Heinlein Part 2 – The Juveniles

Heinlein: What’s the Deal With Him?

The Juveniles.  That is where it all began for me, and I was probably typical.  Exploring the science fiction shelf in the kid’s floor of the library I found and read “Red Planet.”  Fantastic.  The characters were intelligent (well the good guys were) and the story combined adventure, humor and a young protagonist that we could root for.  As I worked my way through the series I had no idea that most science fiction (especially juvenile sf) was nowhere near as good.  And I didn’t know why I liked these books so much.  But I do now.  Heinlein had identified something important in how Americans of my generation viewed ourselves and the future.  We believed it was time for humans to push the frontier beyond Earth.  Heinlein had translated the Western into science fiction.  His heroes are easily seen as descendants of the pioneers who pushed across the plains and forests of North America in the 19th Century and colonized a continent.  His families (and they often came as families) were colonizing the Solar System.

Consulting my on-line encyclopedia (specifically Infogalactic) I find the following chronology:

Rocket Ship Galileo, 1947

Space Cadet, 1948

Red Planet, 1949

Farmer in the Sky, 1950

Between Planets, 1951

The Rolling Stones aka Space Family Stone, 1952

Starman Jones, 1953

The Star Beast, 1954

Tunnel in the Sky, 1955

Time for the Stars, 1956

Citizen of the Galaxy, 1957

Have Space Suit—Will Travel, 1958

 

Interestingly, Rocket Ship Galileo was always the weakest (in my mind) of the novels both in terms of plot and character development.  In fact, it’s the only one I’ve never re-read.  I can see that he had not quite come up with the formula he later perfected.  And just to personalize this, here is my list in order of personal preference (top being favorite):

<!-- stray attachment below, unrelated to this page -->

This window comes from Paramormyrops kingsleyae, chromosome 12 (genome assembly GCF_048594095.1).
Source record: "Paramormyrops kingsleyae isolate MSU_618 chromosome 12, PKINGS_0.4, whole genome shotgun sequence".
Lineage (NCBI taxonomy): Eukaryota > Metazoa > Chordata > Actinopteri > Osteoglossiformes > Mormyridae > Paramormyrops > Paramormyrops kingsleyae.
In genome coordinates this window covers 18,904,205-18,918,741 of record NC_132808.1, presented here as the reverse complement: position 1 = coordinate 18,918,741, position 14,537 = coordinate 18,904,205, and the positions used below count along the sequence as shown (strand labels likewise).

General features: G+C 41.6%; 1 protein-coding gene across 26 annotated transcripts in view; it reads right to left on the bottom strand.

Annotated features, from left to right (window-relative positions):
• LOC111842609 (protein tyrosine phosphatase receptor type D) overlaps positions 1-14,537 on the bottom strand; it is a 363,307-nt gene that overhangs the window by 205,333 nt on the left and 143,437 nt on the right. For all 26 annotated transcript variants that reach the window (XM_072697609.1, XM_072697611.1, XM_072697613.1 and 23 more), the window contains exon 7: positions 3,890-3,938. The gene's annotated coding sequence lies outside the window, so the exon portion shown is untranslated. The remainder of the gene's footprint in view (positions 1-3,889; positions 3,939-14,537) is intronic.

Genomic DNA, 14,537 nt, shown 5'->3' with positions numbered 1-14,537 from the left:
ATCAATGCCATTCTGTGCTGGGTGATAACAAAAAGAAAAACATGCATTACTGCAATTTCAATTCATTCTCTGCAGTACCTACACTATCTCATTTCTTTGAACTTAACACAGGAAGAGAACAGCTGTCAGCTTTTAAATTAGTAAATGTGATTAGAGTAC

Have Space Suit—Will Travel

Citizen of the Galaxy

Starman Jones

The Rolling Stones

The Star Beast

Farmer in the Sky

Red Planet

Tunnel in the Sky

Space Cadet

Between Planets

Time for the Stars

Rocket Ship Galileo

Of course, I probably could move around anything other than the top and bottom entries depending on mood.  But this tells you more about me than about the author.

So, as I approach sixty why do I consider these children’s books interesting or relevant?  Was it the extraordinary prose style or absolute unique character of the protagonists?  Not at all.  Heinlein was a very capable writer and wrote clean prose but he was no Faulkner.  And many of his young adult characters are almost interchangeable.  The real reason was because these novels combine all the components of good fiction.  The plots are lively and interesting.  The characters are engaging, sympathetic and admirable.  To my mind, Heinlein in this series is the heir to Kipling’s “Kim” and Stevenson’s “Treasure Island.”  You recognize in them a voice that isn’t confused about the rightness of the endeavor his characters are engaged in.  There’s very little of the moral ambivalence that became the defining characteristic of the 1960s and beyond.  This was the spirit of the post-WWII optimism.  This was the high noon of the American Century and it was beautiful.  We would get another taste of this spirit when Ronald Reagan brought back American optimism in the 1980s.  We’ve had precious little of it since.

I’m of the opinion that adopting the same kind of feel to sf today would be popular.  For this reason, I think the Heinlein juveniles (and some of his better adult stories and novels) have value as a template for what to look for in a sf story today.  Lately I’ve seen the beginning of this idea occurring and I see that as a hopeful sign.  If this return to optimistic story style coincides with some kind of a Trump resurgence in American optimism in general it could be a fortunate thing for the sf fans of my grandsons’ age.  So, hat’s off to RAH (and his editors) for producing a set of young adult sf novels that could last a hundred years without aging at all.  I think I’ll re-read “Have Spacesuit Will Travel” for Christmas.

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